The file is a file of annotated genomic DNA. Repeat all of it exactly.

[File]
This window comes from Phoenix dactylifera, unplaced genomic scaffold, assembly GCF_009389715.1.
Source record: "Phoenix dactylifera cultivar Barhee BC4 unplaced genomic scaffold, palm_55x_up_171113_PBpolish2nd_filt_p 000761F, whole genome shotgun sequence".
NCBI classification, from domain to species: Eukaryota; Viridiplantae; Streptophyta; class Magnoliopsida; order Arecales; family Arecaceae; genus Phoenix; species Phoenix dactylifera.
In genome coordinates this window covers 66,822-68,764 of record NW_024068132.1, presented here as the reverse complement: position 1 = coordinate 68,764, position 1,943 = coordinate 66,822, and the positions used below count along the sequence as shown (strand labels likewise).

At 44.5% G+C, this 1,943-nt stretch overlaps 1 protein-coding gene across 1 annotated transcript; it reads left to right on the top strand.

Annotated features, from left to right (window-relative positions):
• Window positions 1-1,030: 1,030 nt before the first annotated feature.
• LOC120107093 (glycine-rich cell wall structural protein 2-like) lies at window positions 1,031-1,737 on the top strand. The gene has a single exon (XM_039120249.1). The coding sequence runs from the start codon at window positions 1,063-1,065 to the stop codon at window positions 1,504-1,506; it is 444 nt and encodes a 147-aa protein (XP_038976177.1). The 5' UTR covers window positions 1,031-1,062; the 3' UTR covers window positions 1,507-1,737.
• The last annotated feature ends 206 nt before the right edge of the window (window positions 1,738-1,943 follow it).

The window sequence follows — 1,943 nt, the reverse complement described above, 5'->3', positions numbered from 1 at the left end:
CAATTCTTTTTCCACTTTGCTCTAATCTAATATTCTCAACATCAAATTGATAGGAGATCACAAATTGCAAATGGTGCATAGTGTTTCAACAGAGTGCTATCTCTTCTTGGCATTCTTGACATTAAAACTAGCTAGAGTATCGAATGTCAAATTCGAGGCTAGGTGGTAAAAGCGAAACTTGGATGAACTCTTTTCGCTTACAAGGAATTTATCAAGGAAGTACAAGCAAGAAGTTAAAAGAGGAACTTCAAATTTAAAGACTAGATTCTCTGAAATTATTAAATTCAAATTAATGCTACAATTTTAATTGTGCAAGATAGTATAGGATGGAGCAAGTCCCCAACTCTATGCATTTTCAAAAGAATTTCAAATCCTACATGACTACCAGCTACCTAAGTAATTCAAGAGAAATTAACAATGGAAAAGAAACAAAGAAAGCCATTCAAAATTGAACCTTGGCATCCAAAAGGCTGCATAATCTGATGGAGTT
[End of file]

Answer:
This window comes from Phoenix dactylifera, unplaced genomic scaffold, assembly GCF_009389715.1.
Source record: "Phoenix dactylifera cultivar Barhee BC4 unplaced genomic scaffold, palm_55x_up_171113_PBpolish2nd_filt_p 000761F, whole genome shotgun sequence".
NCBI classification, from domain to species: Eukaryota; Viridiplantae; Streptophyta; class Magnoliopsida; order Arecales; family Arecaceae; genus Phoenix; species Phoenix dactylifera.
In genome coordinates this window covers 66,822-68,764 of record NW_024068132.1, presented here as the reverse complement: position 1 = coordinate 68,764, position 1,943 = coordinate 66,822, and the positions used below count along the sequence as shown (strand labels likewise).

At 44.5% G+C, this 1,943-nt stretch overlaps 1 protein-coding gene across 1 annotated transcript; it reads left to right on the top strand.

Annotated features, from left to right (window-relative positions):
• Window positions 1-1,030: 1,030 nt before the first annotated feature.
• LOC120107093 (glycine-rich cell wall structural protein 2-like) lies at window positions 1,031-1,737 on the top strand. The gene has a single exon (XM_039120249.1). The coding sequence runs from the start codon at window positions 1,063-1,065 to the stop codon at window positions 1,504-1,506; it is 444 nt and encodes a 147-aa protein (XP_038976177.1). The 5' UTR covers window positions 1,031-1,062; the 3' UTR covers window positions 1,507-1,737.
• The last annotated feature ends 206 nt before the right edge of the window (window positions 1,738-1,943 follow it).

The window sequence follows — 1,943 nt, the reverse complement described above, 5'->3', positions numbered from 1 at the left end:
CAATTCTTTTTCCACTTTGCTCTAATCTAATATTCTCAACATCAAATTGATAGGAGATCACAAATTGCAAATGGTGCATAGTGTTTCAACAGAGTGCTATCTCTTCTTGGCATTCTTGACATTAAAACTAGCTAGAGTATCGAATGTCAAATTCGAGGCTAGGTGGTAAAAGCGAAACTTGGATGAACTCTTTTCGCTTACAAGGAATTTATCAAGGAAGTACAAGCAAGAAGTTAAAAGAGGAACTTCAAATTTAAAGACTAGATTCTCTGAAATTATTAAATTCAAATTAATGCTACAATTTTAATTGTGCAAGATAGTATAGGATGGAGCAAGTCCCCAACTCTATGCATTTTCAAAAGAATTTCAAATCCTACATGACTACCAGCTACCTAAGTAATTCAAGAGAAATTAACAATGGAAAAGAAACAAAGAAAGCCATTCAAAATTGAACCTTGGCATCCAAAAGGCTGCATAATCTGATGGAGTT